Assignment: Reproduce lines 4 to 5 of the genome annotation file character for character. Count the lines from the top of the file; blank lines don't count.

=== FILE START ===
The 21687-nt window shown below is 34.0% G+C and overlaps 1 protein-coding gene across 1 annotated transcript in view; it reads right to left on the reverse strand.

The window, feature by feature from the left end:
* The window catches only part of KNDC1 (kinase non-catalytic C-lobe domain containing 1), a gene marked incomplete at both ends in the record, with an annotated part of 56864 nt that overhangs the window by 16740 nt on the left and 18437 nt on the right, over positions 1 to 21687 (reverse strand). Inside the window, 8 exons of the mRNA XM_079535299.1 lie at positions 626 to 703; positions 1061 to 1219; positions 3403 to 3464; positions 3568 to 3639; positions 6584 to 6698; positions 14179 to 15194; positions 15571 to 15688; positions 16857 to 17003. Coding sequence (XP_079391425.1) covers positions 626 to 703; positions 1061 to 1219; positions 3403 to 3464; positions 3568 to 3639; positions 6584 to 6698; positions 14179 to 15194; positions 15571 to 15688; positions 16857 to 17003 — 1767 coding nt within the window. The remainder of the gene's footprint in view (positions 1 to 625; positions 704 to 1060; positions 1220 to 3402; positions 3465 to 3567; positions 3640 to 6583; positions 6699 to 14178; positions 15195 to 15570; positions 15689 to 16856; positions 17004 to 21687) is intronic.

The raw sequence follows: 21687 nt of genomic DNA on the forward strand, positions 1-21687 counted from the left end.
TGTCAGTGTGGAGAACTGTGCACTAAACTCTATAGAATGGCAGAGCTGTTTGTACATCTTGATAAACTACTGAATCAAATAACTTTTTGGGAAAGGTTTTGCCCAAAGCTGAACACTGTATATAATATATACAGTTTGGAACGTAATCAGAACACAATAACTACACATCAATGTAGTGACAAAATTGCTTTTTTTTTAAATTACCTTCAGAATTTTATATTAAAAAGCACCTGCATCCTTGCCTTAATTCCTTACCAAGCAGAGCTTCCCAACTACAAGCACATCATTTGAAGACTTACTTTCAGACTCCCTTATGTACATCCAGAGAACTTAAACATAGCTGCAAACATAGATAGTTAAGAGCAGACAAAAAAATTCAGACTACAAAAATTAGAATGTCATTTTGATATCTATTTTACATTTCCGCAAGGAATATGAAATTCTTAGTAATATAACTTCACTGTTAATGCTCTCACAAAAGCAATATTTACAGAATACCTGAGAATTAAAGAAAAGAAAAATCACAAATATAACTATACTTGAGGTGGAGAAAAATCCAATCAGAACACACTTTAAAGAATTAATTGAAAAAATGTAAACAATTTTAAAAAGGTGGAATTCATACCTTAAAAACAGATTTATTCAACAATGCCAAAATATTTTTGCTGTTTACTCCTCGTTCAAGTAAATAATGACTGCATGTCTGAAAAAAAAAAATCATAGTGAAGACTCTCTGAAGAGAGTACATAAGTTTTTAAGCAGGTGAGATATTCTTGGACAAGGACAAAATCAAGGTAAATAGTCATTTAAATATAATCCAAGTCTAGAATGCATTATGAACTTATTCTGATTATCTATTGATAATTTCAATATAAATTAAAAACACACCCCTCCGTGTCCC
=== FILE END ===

The raw sequence follows: 21687 nt of genomic DNA on the forward strand, positions 1-21687 counted from the left end.
TGTCAGTGTGGAGAACTGTGCACTAAACTCTATAGAATGGCAGAGCTGTTTGTACATCTTGATAAACTACTGAATCAAATAACTTTTTGGGAAAGGTTTTGCCCAAAGCTGAACACTGTATATAATATATACAGTTTGGAACGTAATCAGAACACAATAACTACACATCAATGTAGTGACAAAATTGCTTTTTTTTTAAATTACCTTCAGAATTTTATATTAAAAAGCACCTGCATCCTTGCCTTAATTCCTTACCAAGCAGAGCTTCCCAACTACAAGCACATCATTTGAAGACTTACTTTCAGACTCCCTTATGTACATCCAGAGAACTTAAACATAGCTGCAAACATAGATAGTTAAGAGCAGACAAAAAAATTCAGACTACAAAAATTAGAATGTCATTTTGATATCTATTTTACATTTCCGCAAGGAATATGAAATTCTTAGTAATATAACTTCACTGTTAATGCTCTCACAAAAGCAATATTTACAGAATACCTGAGAATTAAAGAAAAGAAAAATCACAAATATAACTATACTTGAGGTGGAGAAAAATCCAATCAGAACACACTTTAAAGAATTAATTGAAAAAATGTAAACAATTTTAAAAAGGTGGAATTCATACCTTAAAAACAGATTTATTCAACAATGCCAAAATATTTTTGCTGTTTACTCCTCGTTCAAGTAAATAATGACTGCATGTCTGAAAAAAAAAAATCATAGTGAAGACTCTCTGAAGAGAGTACATAAGTTTTTAAGCAGGTGAGATATTCTTGGACAAGGACAAAATCAAGGTAAATAGTCATTTAAATATAATCCAAGTCTAGAATGCATTATGAACTTATTCTGATTATCTATTGATAATTTCAATATAAATTAAAAACACACCCCTCCGTGTCCC